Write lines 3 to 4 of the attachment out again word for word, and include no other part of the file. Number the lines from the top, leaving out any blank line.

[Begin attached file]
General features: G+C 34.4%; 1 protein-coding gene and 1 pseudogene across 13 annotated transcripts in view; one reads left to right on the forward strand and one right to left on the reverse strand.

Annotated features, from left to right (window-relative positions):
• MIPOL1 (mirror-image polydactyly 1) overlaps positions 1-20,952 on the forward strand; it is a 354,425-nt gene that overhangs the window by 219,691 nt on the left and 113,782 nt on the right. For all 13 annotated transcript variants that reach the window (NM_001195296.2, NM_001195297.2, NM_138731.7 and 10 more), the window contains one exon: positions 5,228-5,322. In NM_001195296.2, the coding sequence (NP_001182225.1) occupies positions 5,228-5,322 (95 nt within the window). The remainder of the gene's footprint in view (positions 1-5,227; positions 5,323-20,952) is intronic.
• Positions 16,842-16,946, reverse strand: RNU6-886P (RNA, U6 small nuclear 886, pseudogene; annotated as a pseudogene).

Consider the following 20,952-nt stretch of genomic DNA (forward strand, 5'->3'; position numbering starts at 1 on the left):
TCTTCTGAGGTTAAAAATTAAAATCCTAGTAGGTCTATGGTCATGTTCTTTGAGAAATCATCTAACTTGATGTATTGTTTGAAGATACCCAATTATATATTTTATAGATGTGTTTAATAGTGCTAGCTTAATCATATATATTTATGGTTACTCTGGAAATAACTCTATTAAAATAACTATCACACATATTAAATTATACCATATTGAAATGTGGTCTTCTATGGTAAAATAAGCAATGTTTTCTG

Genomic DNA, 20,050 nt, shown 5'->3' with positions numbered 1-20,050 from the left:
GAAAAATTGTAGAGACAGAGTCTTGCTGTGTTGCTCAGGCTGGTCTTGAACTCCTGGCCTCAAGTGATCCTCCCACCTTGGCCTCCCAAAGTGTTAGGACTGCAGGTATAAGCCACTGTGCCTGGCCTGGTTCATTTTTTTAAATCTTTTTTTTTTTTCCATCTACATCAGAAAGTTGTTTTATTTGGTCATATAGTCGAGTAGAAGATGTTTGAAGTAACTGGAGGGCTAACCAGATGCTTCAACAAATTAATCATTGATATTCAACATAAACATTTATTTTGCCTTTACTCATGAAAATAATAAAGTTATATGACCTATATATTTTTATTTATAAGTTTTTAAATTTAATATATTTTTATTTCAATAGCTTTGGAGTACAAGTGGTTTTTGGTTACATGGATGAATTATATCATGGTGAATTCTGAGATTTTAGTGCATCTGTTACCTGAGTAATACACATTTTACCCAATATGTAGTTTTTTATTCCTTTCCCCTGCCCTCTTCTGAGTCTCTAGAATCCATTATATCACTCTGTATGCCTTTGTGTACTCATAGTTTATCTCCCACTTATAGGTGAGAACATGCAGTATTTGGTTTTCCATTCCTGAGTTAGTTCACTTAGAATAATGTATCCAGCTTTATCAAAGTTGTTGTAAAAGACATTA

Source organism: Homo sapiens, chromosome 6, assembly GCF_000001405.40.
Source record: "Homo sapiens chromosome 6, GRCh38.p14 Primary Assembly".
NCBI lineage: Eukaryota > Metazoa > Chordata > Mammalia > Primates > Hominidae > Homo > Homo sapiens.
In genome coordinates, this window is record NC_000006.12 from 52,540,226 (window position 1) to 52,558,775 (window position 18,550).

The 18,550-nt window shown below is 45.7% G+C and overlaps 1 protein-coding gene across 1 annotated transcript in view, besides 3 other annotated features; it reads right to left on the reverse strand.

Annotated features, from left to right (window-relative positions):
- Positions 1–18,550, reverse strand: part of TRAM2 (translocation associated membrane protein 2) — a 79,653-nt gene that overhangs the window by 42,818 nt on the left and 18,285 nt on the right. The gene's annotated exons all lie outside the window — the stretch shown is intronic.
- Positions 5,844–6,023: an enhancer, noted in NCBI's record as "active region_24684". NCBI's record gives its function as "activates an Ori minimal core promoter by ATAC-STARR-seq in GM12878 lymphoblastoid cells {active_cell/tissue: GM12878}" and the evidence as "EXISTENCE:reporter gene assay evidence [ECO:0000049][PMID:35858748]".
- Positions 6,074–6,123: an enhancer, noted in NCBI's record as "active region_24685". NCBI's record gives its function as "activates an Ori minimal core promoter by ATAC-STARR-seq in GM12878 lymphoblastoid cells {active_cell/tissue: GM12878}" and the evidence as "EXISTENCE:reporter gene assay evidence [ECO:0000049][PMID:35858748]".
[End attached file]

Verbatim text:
• MIPOL1 (mirror-image polydactyly 1) overlaps positions 1-20,952 on the forward strand; it is a 354,425-nt gene that overhangs the window by 219,691 nt on the left and 113,782 nt on the right. For all 13 annotated transcript variants that reach the window (NM_001195296.2, NM_001195297.2, NM_138731.7 and 10 more), the window contains one exon: positions 5,228-5,322. In NM_001195296.2, the coding sequence (NP_001182225.1) occupies positions 5,228-5,322 (95 nt within the window). The remainder of the gene's footprint in view (positions 1-5,227; positions 5,323-20,952) is intronic.
• Positions 16,842-16,946, reverse strand: RNU6-886P (RNA, U6 small nuclear 886, pseudogene; annotated as a pseudogene).